Why is It so Hard to Get into College?

If you’re a parent, you’re probably trying to wrap your mind around how much the college admissions process has changed since you applied to college. You might even be trying to figure out how much the process has changed since your older child applied just four or five years ago.  And the competition for admission to America’s top colleges? Who can make sense of that?

Most of us who are parents would never be admitted to our alma maters today.

Decades ago, when I applied for college admission, the application process was pretty simple. Write an essay, send it to the two or three colleges on your list, and wait for what you hoped would be (and, if you were half-way bright, typically was) an acceptance letter. Like me, most seniors at my high school in Tenafly, New Jersey applied to three colleges, max. In fact, it was considered somehow in bad taste to apply to more than three; only the school egotists did that. However, by 2006, students from Tenafly High applied, on average, to 17 to 18 colleges. Just nine years later, in 2015, it was not unusual for high school students to apply to 30 or more colleges. In fact, in 2015 every senior at one New Jersey high school applied, on average, to 45 colleges. One student applied to more than 70.  All in the hope of receiving one letter of acceptance.


Yet despite all of this effort, year after year, the percentage of students admitted goes down and the number of rejected students goes up. For example, in 2018,

In short, the competition to get into college now is like something we’ve never seen before, and is affecting even students with very good, even excellent GPAs and SAT and ACT scores.

What happened to make getting into college so hard?

A few things.


First, among the more selective public and private liberal arts institutions, applications have increased by one-third or more during the last five years alone. Yet, the available spaces have remained constant.


Second, there are just more children in America. Four years ago, there were 2.5 million high school graduates. This year, according to the Department of Education, there will be 3.6 million graduates.


Third, 30 years ago, only half of high school graduates applied to college. Today, almost two-thirds of all high school graduates apply to college.


Fourth, the Common Application makes applying to college easy. The Common Application makes applying to colleges convenient, and it’s the preferred method for almost all colleges.  All you need to do to apply to almost any college in the country is to write a single 650-word essay, upload it, tick off the colleges to which you would like the application sent and with one key stroke, a child can apply to 20, 30, 40 colleges. The ease with which applications can be sent allows students to casually apply to more and more colleges. And they do. For example, between 2000 and 2015, the number of people applying online jumped from 41,000 to 800,000.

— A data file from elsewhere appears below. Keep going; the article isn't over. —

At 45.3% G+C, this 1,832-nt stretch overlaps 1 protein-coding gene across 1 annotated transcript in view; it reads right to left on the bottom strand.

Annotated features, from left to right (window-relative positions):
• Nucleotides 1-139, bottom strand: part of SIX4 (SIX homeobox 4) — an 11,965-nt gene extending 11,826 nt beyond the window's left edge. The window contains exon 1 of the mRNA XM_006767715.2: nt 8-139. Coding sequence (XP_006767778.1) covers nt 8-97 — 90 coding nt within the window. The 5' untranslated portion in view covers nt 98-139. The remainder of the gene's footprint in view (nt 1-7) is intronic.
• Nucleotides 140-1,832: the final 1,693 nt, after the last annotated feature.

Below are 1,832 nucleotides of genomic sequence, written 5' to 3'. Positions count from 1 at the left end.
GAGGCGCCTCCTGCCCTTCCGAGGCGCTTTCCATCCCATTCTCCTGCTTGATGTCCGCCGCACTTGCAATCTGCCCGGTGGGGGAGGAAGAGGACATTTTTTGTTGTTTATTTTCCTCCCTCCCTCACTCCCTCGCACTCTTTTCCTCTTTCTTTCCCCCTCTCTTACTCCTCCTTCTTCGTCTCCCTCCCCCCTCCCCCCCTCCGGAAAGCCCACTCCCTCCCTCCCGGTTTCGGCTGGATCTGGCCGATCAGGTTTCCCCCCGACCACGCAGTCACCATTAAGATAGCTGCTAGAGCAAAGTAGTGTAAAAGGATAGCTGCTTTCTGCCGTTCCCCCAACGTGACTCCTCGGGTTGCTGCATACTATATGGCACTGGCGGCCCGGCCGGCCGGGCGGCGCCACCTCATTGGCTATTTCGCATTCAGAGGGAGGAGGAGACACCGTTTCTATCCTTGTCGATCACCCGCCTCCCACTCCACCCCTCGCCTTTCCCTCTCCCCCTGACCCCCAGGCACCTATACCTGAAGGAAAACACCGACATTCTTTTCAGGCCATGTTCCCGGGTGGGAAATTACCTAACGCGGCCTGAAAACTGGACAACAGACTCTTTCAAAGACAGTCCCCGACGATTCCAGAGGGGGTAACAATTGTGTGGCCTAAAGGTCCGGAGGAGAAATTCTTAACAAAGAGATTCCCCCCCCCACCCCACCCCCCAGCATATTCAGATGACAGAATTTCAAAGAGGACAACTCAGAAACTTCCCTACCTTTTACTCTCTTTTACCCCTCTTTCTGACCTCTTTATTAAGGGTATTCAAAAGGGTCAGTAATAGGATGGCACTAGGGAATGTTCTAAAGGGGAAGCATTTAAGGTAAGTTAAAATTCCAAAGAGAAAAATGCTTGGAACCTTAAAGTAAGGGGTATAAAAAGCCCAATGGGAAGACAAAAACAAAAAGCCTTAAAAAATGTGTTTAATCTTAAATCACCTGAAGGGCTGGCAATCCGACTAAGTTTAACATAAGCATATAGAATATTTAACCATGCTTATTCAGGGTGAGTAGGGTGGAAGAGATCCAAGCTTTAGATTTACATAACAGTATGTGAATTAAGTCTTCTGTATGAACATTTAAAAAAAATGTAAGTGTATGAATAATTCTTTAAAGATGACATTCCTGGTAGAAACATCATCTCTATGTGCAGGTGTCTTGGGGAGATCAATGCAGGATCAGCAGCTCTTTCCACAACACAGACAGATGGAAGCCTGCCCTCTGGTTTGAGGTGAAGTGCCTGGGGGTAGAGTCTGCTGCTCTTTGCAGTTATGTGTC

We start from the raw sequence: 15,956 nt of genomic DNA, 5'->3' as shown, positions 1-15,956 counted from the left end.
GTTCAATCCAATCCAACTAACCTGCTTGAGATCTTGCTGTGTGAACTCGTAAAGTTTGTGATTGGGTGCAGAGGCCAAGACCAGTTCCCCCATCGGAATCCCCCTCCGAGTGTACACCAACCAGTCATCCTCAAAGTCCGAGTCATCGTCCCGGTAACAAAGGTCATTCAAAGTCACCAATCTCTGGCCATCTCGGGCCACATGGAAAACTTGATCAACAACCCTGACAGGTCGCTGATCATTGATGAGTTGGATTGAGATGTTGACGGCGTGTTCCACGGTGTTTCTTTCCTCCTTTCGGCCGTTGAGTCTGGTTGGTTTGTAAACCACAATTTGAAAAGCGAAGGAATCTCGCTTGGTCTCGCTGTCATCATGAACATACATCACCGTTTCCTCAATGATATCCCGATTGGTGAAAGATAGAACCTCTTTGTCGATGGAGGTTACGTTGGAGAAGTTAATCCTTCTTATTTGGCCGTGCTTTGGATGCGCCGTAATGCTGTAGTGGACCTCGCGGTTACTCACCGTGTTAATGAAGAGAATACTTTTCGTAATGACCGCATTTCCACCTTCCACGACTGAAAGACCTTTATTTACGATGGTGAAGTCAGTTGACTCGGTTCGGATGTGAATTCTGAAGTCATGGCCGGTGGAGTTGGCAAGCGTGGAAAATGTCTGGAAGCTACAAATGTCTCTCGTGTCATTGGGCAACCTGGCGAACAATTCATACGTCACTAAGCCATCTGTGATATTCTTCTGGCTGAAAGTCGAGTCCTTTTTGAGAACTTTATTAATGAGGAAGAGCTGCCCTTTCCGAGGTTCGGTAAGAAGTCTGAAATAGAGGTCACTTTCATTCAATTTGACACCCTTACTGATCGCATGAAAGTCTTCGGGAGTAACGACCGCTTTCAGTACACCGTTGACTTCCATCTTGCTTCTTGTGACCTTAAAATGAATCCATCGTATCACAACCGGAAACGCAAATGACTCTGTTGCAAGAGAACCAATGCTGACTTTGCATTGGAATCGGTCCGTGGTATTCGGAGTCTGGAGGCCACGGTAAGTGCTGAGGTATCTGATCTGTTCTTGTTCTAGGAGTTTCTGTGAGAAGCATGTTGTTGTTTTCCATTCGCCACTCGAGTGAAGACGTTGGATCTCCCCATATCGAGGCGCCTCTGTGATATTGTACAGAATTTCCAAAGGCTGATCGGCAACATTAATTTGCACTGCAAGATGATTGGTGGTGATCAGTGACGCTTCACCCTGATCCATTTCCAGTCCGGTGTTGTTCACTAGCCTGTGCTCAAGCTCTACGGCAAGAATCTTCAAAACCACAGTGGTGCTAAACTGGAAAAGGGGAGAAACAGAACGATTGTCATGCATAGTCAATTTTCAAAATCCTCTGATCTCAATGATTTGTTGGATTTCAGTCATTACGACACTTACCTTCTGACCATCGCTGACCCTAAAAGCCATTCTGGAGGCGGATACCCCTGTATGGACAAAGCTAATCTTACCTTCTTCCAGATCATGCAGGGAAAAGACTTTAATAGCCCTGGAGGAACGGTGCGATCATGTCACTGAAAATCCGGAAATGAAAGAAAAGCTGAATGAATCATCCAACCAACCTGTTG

What this means is that it is no longer enough to be just a strong student with great test scores. In fact, at many selective colleges in the county, very good has become the norm. (Stanford, for example, gets so many very good applicants that very good students are labelled “standard positives”, or “SPs” for short.)



So how do college admissions officers choose between one very good applicant and the next?


The essays. College admissions officers want to know that you are not just an SP, that your child is in some way outstanding, and there is only one part of your child’s application that provides you with an opportunity to show that your child is not like all the rest. And that’s through the common application essay and the supplemental essays.  


A stand-out college application essay does two things:

1.   Identifies and brands your child as better than all other applicants. Remember, while the common application prompts suggest that your child should write a personal narrative, for best effect, you need to think about the common app essay as a strategic marketing document masquerading as a personal statement. Same with the college-specific supplemental prompts.

2.   Reveals a passionate interest that your child has developed over time and independently that has been both personally meaningful and helpful to others.


How can you help your child?  

First, if your child is already a very good student, focus on helping your student write essays that show colleges how your child is unique, in a meaningful way.


Second, help your child develop a Plan B. There are many excellent colleges in the country that have significantly higher acceptance rates than those that might be on your child’s dream list. Many of these colleges, like those on the dream list, will provide your child with a top-notch education, and may also provide your child with a calmer and ultimately more profitable college experience than that your child might experience at a high-pressure college. Should your child be rejected from her or his dream college, both of you will be able to receive this news in a more level way if you have a back-up plan in place.


At WCP, we’re always ready to help you and your child with the college admissions process. Ready to get started? Give us a call!


At WCP, we know that every child can meet with success. If you’d like to discuss college or independent school admissions, test prep, tutoring, your child’s learning situation, accommodations, or advocacy, call me. Together, we will ensure that your child doesn’t just succeed, but thrives

About The Author
Susan Osborn, Ph.D., has spent 30 years in higher education, in admissions at Vassar College, in the English department and Writing Program at Rutgers University, in the lab at The New Jersey Center for Research on Writing, and as a private tutor. Dr. Osborn is also an award-winning writer and scholar and she brings both her education smarts and her writing smarts to every student relationship.